Anorexia in a treated dog with pituitary-dependent hyperadrenocorticism should always be assumed to have hypocortisolism until proven otherwise.
Clinical problems Conservatively, 15 percent to 20 percent of all dogs with pituitary-dependent hyperadrenocorticism develop clinical problems due to a growing pituitary tumor. The preferred method of treating these dogs is photon irradiation. Success, to date, has been limited. Most of the dogs undergoing photon irradiation have had significant clinical signs and extremely large intracranial masses.
Response to treatment will improve in the future as the ability to identify affected dogs earlier in the course of their disease improves. The results of the photon irradiation will be better when directed at smaller tumors or in dogs less debilitated by the condition. Most dogs with central nervous system signs have masses much too large for surgical extirpation.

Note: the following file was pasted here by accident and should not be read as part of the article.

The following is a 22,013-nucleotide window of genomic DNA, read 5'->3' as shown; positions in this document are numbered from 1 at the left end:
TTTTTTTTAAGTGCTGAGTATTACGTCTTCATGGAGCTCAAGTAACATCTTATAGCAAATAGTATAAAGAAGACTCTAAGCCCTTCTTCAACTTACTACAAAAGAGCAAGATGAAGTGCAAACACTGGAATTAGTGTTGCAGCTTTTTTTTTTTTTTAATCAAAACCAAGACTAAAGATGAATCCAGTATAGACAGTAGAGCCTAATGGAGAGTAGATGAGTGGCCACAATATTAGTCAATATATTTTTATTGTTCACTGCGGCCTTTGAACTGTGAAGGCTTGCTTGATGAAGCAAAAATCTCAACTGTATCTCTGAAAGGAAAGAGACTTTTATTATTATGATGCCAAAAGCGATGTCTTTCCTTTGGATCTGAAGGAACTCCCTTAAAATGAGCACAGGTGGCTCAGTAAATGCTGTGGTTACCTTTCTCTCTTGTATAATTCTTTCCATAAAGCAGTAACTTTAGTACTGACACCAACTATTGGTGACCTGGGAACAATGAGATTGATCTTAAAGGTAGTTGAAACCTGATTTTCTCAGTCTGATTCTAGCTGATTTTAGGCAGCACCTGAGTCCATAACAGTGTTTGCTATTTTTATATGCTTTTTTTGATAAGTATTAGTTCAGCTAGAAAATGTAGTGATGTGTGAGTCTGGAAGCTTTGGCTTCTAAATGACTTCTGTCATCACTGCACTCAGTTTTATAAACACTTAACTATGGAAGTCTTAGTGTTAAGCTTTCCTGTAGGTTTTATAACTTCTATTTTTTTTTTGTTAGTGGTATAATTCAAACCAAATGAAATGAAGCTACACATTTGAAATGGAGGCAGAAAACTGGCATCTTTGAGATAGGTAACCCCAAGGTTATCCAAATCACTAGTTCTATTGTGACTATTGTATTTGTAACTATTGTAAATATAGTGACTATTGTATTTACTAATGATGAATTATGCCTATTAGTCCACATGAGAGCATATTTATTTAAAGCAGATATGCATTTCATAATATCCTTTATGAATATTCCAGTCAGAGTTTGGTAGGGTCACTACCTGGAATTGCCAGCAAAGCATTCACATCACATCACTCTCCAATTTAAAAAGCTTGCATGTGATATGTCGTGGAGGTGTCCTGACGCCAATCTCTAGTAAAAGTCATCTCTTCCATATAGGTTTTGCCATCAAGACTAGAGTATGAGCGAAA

Success in resolving some to all of the clinical signs has been achieved with the use of cobalt-60 photon irradiation or with the use of linear accelerator photon irradiation.
Treatment usually involves delivery of a predetermined total dose of radiation given in fractions over a period of several weeks. Irradiation may reduce tumor size and cause a reduction in or elimination of the central nervous system clinical signs.
Reduction of the secretory nature of the pituitary tumor is variable, and secretion may even increase despite a confirmed reduction in tumor size. Therefore, medical therapy with Mitotane may be necessary in addition to pituitary mass irradiation.